Ask Dr. Forgiveness
Why do you advocate all the time for forgiveness when the research on assertiveness shows that it is effective in stopping another’s inappropriate behavior? The passivity of forgiveness just does not compare to this.
Why should we take sides on this? For those who reject forgiveness, there are other approaches. For those who view assertiveness approaches as too harsh, there is forgiveness.
Regarding research, we respectfully disagree. You can find the research based on forgiveness therapy with adults at: Peer Reviewed Experimental Studies. You can find the research based on forgiveness education with children and adolescents at: Journal Articles on Forgiveness Education. As you will see, the research shows that those who forgive experience considerable emotional healing.
Finally, forgiveness is not a passive activity. It is an active struggle to love through pain, hardly an inactive approach.
Nietzsche called forgiveness “sublimated revenge.” In other words, forgiveness is an illusion. I wonder if it only exists when we are hurt just a little.
Your statement attributed to Nietzsche assumes that he was correct. Was he? Let us examine the evidence.
Sublimation is a psychological defense of responding with the opposite of how one really feels. For example, a person whistles as he walks by a cemetery. The whistling, which represents a relaxed, happy attitude, is masking its opposite—-fear of cemeteries.
In the case of forgiveness, according to Nietzsche, the person takes on a loving, humble attitude to mask extreme anger. If he is correct, then those who learn to forgive through a deliberate intervention to do so should become even angrier and more revengeful. Why? Because forgiveness supposedly is always “sublimated revenge,” the attitude of great anger. Yet, our research shows that as people learn to forgive, they become less angry, less depressed, and more hopeful toward their future.
The science suggests that Nietzsche had it wrong when it comes to forgiveness.
I am in the process of reconciling with a close friend. We are trying to forgive each other. I am now scared. Is it normal to feel scared about this? What can I do to get over this fear?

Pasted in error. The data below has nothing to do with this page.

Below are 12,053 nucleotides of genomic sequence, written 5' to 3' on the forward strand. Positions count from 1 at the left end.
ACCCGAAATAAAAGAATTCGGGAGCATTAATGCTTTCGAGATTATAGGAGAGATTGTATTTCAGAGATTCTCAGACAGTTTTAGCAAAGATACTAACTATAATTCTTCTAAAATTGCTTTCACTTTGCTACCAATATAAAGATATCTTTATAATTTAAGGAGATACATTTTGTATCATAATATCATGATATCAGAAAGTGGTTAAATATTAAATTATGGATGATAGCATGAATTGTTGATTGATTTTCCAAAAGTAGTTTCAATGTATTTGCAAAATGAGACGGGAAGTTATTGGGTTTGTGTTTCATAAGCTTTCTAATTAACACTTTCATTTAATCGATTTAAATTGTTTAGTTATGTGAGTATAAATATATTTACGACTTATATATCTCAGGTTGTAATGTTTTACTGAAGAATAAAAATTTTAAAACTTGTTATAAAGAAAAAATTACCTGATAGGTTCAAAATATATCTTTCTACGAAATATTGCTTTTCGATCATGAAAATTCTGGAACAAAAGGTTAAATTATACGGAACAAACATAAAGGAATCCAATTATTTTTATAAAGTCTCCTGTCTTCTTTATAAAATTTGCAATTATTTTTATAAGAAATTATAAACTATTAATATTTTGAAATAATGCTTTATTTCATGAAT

In all likelihood, you are scared because your trust has been damaged. Forgiveness can help with this, but you need more than just forgiveness. As you see the other person’s genuine attempts to be kind, to be respectful, note these: Trust usually is built up one action at a time. As you see that he or she means well and is trying, this should reduce your fear and increase your willingness to trust once again.
When you forgive, you will not be excusing the person for wrongdoing. Instead, when you are ready you will be offering a cessation of resentment and, as best as you are able at present, to offer goodness of some kind to him or her. You may or may not reconcile, depending on the circumstances. You do not reconcile with someone who could physically hurt you, for example, until you have trust that the person has changed for the better. The gist is this: You will be trying to offer mercy to the one who hurt you. You can take your time and move at your pace so that the forgiveness journey is not overly burdensome for you.
Our question for you is this: Must you choose between accountability and forgiveness? Do you see them as mutually exclusive? We should recall Aristotle’s counsel to us. We should not practice any of the virtues in isolation. Accountability is a form of justice. Justice and forgiveness exist side-by-side. Regarding God’s forgiveness, we must recall that God forgives sins. People do not forgive sins. If you base you understanding of forgiveness on the Bible, then please recall that the story of Joseph forgiving his brothers (in Genesis) was a story of unconditional forgiveness. The brothers did not repent to Joseph before he forgave them. It is similar in the New Testament, in the story of the Prodigal Son, whose father forgave him unconditionally, prior to the son’s repentance.